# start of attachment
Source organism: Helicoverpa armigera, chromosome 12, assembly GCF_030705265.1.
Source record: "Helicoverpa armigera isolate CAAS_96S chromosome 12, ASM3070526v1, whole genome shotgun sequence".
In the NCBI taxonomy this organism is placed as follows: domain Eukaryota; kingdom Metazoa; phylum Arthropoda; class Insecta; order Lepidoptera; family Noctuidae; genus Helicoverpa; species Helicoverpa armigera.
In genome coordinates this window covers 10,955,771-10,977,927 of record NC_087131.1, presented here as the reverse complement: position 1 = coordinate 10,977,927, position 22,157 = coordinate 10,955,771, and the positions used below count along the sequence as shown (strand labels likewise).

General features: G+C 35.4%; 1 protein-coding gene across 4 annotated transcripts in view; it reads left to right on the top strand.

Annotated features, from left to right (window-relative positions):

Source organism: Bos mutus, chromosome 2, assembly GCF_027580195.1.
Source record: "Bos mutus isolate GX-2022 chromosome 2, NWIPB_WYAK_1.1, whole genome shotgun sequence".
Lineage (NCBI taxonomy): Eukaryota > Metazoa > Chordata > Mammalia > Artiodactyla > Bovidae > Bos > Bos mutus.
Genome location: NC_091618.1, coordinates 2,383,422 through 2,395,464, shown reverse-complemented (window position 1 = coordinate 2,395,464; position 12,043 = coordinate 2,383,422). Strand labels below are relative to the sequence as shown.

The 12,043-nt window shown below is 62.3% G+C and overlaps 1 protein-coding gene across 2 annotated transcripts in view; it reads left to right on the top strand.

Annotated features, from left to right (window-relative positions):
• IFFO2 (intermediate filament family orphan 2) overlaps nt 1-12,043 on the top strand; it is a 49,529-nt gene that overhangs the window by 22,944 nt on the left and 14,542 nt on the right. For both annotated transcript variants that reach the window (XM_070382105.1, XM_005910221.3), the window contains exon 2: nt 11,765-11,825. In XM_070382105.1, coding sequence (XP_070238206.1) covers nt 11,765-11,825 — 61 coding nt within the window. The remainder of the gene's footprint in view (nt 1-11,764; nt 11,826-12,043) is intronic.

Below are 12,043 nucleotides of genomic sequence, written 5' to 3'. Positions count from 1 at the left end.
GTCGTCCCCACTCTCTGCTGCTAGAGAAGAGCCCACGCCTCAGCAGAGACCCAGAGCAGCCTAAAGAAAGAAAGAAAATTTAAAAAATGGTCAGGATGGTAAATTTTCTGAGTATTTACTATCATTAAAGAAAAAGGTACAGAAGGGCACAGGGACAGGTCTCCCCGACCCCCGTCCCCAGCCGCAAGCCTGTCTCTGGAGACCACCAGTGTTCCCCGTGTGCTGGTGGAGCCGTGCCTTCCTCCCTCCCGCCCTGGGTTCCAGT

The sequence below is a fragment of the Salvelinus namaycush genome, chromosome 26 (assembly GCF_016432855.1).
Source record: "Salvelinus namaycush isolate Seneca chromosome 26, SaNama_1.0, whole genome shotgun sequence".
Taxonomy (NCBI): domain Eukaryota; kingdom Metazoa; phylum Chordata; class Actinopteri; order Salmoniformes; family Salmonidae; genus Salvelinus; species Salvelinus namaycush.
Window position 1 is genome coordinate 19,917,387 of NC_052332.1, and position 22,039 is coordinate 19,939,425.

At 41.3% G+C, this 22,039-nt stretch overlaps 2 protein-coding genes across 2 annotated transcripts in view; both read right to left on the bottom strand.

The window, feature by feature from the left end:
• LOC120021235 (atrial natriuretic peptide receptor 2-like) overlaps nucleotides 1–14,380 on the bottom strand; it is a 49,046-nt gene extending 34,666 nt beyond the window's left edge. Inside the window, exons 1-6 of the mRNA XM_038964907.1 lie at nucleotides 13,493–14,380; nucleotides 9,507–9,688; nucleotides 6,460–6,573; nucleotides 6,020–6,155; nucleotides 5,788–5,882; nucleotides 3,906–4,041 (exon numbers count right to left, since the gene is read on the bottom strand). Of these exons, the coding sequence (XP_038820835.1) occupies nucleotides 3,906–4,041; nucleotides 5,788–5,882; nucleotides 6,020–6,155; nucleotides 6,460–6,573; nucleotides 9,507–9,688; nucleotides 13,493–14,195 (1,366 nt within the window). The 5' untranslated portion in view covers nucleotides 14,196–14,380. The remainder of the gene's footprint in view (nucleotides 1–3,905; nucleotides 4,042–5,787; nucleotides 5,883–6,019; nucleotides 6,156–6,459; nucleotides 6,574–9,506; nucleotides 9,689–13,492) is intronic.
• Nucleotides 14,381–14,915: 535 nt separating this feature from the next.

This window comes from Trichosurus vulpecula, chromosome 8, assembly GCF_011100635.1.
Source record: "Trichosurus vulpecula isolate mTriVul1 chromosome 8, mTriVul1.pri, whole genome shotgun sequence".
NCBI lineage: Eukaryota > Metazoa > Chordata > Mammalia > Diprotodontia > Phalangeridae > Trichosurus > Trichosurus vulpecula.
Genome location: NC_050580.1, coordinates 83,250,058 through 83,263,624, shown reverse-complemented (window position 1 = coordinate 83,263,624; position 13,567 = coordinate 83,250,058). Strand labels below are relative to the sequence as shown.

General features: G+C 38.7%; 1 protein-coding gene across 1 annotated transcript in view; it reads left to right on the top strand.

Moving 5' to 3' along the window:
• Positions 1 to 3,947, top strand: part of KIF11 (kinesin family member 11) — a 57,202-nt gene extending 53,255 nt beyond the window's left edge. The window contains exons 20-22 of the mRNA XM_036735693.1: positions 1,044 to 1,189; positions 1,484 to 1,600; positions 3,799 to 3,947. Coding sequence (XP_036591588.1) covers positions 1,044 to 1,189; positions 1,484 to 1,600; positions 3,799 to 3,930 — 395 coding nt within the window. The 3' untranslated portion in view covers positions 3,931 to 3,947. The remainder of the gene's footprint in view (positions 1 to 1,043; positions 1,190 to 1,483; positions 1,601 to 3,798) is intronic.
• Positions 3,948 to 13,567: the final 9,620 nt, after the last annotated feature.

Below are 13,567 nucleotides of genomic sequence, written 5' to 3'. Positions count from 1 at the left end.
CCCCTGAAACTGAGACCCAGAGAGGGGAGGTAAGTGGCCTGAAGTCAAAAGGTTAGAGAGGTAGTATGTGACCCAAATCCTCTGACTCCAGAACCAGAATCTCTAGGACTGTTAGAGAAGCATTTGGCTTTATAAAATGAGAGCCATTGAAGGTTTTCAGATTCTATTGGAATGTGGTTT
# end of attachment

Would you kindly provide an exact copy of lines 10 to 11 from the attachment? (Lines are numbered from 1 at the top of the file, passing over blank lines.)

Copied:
Genome location: NC_091618.1, coordinates 2,383,422 through 2,395,464, shown reverse-complemented (window position 1 = coordinate 2,395,464; position 12,043 = coordinate 2,383,422). Strand labels below are relative to the sequence as shown.

The 12,043-nt window shown below is 62.3% G+C and overlaps 1 protein-coding gene across 2 annotated transcripts in view; it reads left to right on the top strand.